With the world around us becoming increasingly digitized and video surveillance becoming more prevalent, security and law enforcement personnel have become faced with a growing level of digital evidence; in fact, some would suggest that effective investigations, loss control, liability reduction and safety enforcement now hinges on such evidence to remain effective.
As this evidence becomes more voluminous, so does the demand for it — a dual threat that has created its own unique challenges in the pursuit of accurate, efficient, and fair handling of public safety. While I am a stark opposer of those who believe technological “advances” in security implementation (like those rooted in artificial intelligence and machine learning) can replace sound policy backed with human enforcement; the reality is that advancements in body cameras, mobile surveillance equipment and digital evidence management reflect an inevitable industry shift toward video, log file and technology-aided reporting. This shift toward technology must be analyzed and handled properly to maintain a seamless chain of custody order and fluidity in regards to aiding investigative and reporting efforts. That said, these advancements have come with their own unique obstacles as they are implemented at a broader level.
These are, in my opinion, three significant considerations to identify when discussing digital evidence management.
Digital evidence management is an ever-changing concept reflecting an ever-changing environment; this is perhaps its most crucial characteristic. Furthermore, you have to budget and procure technologies that can be upgraded and stay current for at least five years to assure validity and interoperability. Approaches have already shifted to analyze and accommodate evidence collected from smartphones, body cameras, and mobile surveillance technologies such as drone units; this all boils down to a fairly basic notion: the now breakneck pace of crime — especially that contained within the cyber sector — has warranted an equally fast reaction amongst law enforcement and security officials. Today, nearly all investigations feature some degree of digital evidence gathered in such a manner, and this increases the likelihood of evidence being overlooked due to …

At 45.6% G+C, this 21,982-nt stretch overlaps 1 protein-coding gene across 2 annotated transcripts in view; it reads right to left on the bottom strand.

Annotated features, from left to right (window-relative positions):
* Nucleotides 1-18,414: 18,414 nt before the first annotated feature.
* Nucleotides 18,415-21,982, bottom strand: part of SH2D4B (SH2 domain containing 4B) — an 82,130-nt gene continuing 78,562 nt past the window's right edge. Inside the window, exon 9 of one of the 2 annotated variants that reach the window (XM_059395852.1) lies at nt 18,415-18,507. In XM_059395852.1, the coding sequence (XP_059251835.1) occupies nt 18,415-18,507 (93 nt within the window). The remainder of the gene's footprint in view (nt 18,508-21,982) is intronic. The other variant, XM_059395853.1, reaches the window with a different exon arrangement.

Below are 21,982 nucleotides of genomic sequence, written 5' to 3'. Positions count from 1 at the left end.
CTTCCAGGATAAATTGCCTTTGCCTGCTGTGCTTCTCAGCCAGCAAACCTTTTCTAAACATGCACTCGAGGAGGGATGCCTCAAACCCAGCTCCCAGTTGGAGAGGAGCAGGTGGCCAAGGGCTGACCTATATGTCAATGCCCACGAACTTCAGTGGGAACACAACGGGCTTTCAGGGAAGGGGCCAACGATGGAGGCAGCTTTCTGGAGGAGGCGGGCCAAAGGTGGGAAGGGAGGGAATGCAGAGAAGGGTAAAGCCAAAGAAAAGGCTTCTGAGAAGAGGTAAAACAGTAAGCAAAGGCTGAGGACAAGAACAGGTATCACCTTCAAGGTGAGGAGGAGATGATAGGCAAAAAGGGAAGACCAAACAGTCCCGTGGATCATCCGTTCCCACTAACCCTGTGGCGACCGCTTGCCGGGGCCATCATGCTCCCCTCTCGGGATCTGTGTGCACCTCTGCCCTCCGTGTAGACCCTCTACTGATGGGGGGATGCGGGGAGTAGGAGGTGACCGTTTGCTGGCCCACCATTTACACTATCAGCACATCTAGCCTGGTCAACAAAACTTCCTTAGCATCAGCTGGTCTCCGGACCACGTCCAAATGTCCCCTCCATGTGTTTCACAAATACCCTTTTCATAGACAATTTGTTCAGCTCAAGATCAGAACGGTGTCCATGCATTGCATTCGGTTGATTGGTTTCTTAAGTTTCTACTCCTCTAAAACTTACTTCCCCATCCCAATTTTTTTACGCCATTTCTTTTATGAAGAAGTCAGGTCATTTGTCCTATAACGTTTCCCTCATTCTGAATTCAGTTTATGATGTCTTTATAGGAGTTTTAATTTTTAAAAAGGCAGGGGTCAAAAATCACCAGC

An [over] abundance of data
Data analytics remain at the forefront of new security and law technology, but are new technologies creating too much data to efficiently manage? Paired with the potential for “chair swiveling” between disconnected police and security software systems, an abundance of data can add an additional layer of difficulty to the modern public safety and law enforcement equation. Data, in this regard, can be both a blessing and a curse; on one hand, it provides an unprecedented level of foresight and surveillance with which to monitor potentially dangerous individuals; on the other hand, some commentators feel that too much surveillance-based data can produce a counter effect, making us less safe. Both viewpoints in mind, the key consideration here, moving forward, will be to find ways to consistently manage large amounts of data while streamlining the process as much as possible.
The risks of biometrics
Though I personally remain skeptical about both its effectiveness and longevity as a potential industry norm with employers that have no sound backup plan, biometric technology has become a driving forces behind the growing amount of digital evidence observed in both security and law enforcement activity; it is a variable that industry officials must be cognizant of — especially in terms of the unique challenges and risks it presents, paired with its own contributions to the aforementioned mass of collected digital data. I believe that public safety should forgo biometric technology to begin with, but if it must become a part of the industry mosaic, the wisest approach will be to monitor it as gradually as possible and only implement it where we are sure it will be constructive. In potential life-or-death situations, there is no room for technological flaw, and if we lean too far on such technologies too soon, these flaws could lead to tragedy.
Though these three specific considerations are not the be-all or end-all of digital evidence management, they encapsulate many of the challenges that must be continuously addressed, rectified, and mitigated moving forward to keep public safety both functional and effective.
If you would like to evaluate your organization’s security and safety capabilities to determine what potential upgrades need to be made before calling vendors; feel free to contact Mannes & Associates for a consultation.
A. Benjamin Mannes, MA, CPP, CESP is a nationally-recognized subject matter expert in public safety and investigations. He is the Principal Consultant for Mannes & Associates and has served on academic advisory boards for Pierce College and St. John’s University; as well as serving for six years on the Executive Board of InfraGard, the FBI-coordinated public-private partnership for critical infrastructure protection. He is the former Director, Office of Investigations for the American Board of Internal Medicine and served in both federal and municipal law enforcement.